When it comes down to it, there are two main metrics of any given venture’s financial viability: profit and loss. If your profits (money earned) vastly outweigh your losses (money spent or otherwise depleted), your business is probably thriving. However, if your profits are barely eking out ahead of losses or even dipping down into the red below your losses, the prognosis for your enterprise may not be so positive.
For this reason, reports that calculate profits, losses, and overall income are incredibly important to any company or organization. These statements summarize the signs of your success (or lack thereof), giving you the information you need to devise a clever business strategy. Whether you’re aiming to expand your already-excellent profits or striving to push your business’s books into the black, a profit and loss (P&L) or income Statement gives you the data you need.
In this digital age of business, you probably don’t send handwritten letters, file all your records in a metal filing cabinet, or tally up your expenses on paper – you streamline your operations with advanced technology. Your P&L / income statements should be just as sophisticated as every other component of your company. Excel is the adept application you need to make the most of these essential reports.
What are Profit and Loss (P&L) / Income Statements?
First of all, let’s clarify: a profit and loss (P&L) statement and an income statement are exactly the same type of report. The goal of these documents is simple: to give you a clear picture of your business’s financial functioning, so you can plan and act accordingly. Some business owners might assume that, if they understand their total profits and overall losses, that’s just as good as generating a P&L or income statement, but this simply isn’t the case. Knowing whether or not your enterprise is in the red captures only a tiny fraction of your corporate finances.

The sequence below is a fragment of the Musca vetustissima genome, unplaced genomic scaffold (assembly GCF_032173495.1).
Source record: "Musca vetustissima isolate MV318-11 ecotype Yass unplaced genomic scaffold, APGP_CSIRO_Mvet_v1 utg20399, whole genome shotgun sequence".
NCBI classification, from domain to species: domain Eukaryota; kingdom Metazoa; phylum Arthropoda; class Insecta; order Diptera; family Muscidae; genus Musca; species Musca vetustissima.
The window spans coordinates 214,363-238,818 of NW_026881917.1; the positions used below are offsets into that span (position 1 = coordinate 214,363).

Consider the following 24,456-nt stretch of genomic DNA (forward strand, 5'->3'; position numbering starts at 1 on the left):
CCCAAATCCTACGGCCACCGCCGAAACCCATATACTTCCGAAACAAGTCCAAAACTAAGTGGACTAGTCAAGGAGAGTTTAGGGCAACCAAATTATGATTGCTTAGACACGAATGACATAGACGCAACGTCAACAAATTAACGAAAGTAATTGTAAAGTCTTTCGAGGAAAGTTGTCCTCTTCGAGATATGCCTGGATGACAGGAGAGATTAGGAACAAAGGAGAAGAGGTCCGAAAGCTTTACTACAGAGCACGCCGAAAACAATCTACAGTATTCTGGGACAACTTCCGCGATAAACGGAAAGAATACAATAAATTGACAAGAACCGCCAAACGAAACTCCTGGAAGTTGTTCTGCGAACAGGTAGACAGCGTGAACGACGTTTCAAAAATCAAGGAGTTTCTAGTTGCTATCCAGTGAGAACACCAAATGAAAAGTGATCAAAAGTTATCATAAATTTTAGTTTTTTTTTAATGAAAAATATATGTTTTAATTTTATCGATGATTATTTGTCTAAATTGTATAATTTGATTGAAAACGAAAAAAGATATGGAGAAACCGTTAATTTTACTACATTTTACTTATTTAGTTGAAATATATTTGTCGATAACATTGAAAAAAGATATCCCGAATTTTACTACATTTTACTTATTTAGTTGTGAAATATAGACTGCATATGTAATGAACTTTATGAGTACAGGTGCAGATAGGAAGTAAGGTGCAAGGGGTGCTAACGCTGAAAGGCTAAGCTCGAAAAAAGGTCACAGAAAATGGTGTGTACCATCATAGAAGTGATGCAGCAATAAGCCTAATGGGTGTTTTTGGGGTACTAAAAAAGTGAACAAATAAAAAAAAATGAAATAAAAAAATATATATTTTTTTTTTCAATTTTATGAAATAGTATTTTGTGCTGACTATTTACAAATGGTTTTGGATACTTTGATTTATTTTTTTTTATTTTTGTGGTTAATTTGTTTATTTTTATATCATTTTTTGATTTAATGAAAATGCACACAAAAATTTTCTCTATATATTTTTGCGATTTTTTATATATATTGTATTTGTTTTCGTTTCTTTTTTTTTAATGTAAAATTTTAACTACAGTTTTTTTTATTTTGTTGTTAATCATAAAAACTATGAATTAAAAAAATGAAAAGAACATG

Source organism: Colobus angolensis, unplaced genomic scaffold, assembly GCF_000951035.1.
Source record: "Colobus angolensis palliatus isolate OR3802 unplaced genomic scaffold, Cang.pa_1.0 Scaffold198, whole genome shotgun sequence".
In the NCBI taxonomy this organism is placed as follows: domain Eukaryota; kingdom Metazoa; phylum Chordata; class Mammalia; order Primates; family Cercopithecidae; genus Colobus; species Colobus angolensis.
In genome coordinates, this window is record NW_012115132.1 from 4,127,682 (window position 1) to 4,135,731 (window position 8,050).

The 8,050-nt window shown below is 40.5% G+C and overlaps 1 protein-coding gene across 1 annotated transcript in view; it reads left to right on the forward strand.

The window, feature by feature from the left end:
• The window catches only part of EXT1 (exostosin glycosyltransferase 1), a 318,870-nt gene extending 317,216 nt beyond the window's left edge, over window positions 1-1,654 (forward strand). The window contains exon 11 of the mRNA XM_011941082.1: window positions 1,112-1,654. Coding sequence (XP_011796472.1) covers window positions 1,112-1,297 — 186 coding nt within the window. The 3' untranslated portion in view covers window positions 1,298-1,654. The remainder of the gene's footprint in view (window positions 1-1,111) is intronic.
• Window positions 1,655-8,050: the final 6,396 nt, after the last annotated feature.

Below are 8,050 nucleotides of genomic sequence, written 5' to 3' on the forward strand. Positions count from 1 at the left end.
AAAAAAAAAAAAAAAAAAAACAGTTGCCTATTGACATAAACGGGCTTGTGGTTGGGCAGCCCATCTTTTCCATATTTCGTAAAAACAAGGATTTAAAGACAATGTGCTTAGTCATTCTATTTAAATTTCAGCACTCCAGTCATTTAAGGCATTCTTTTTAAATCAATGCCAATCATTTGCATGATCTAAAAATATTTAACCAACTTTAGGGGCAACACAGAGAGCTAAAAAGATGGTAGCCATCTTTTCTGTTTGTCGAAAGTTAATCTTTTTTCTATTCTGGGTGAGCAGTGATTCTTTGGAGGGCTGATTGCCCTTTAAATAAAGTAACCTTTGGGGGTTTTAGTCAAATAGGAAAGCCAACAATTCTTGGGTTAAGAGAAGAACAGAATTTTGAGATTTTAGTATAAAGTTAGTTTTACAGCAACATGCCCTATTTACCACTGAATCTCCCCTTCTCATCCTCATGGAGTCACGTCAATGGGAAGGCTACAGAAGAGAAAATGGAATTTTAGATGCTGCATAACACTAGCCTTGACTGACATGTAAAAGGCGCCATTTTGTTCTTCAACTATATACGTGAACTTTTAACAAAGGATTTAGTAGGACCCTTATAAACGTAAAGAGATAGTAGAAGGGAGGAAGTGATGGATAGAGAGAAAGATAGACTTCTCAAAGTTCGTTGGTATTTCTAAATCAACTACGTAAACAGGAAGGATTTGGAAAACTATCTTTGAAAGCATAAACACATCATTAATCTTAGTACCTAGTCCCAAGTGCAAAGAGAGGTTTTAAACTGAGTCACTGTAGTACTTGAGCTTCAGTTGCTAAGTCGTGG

Rather, a P&L or income statement aggregates and evaluates the most pertinent facts and figures about your business to paint a picture of your fiscal operations. As Investopedia explains, a P&L or income statement “begins with an entry for revenue, known as the top line, and subtracts the costs of doing business, including the cost of goods sold, operating expenses, tax expense, and interest expense. The difference, known as the bottom line, is net income, also referred to as profit or earnings.” This is why we use the phrase “bottom line” to refer to the core or end result of something. A P&L or income statement aggregates and evaluates the income and expense information at the heart of a company’s financial operating.
How to Use Profit and Loss (P&L) / Income Statements
There are many ways a company can leverage profit and loss (P&L) or income statements to its advantage. A few of these include:
- Financial assessment. While a single P&L or income statement can provide a wealth of data, they are even more valuable in sets. Investopedia notes: “the changes in revenues, operating costs, research and development spending, and net earnings over time are more meaningful than the numbers themselves.” Furthermore, P&L or income statements are often viewed along with complementary reports, such as balance sheets and statements of cash flow.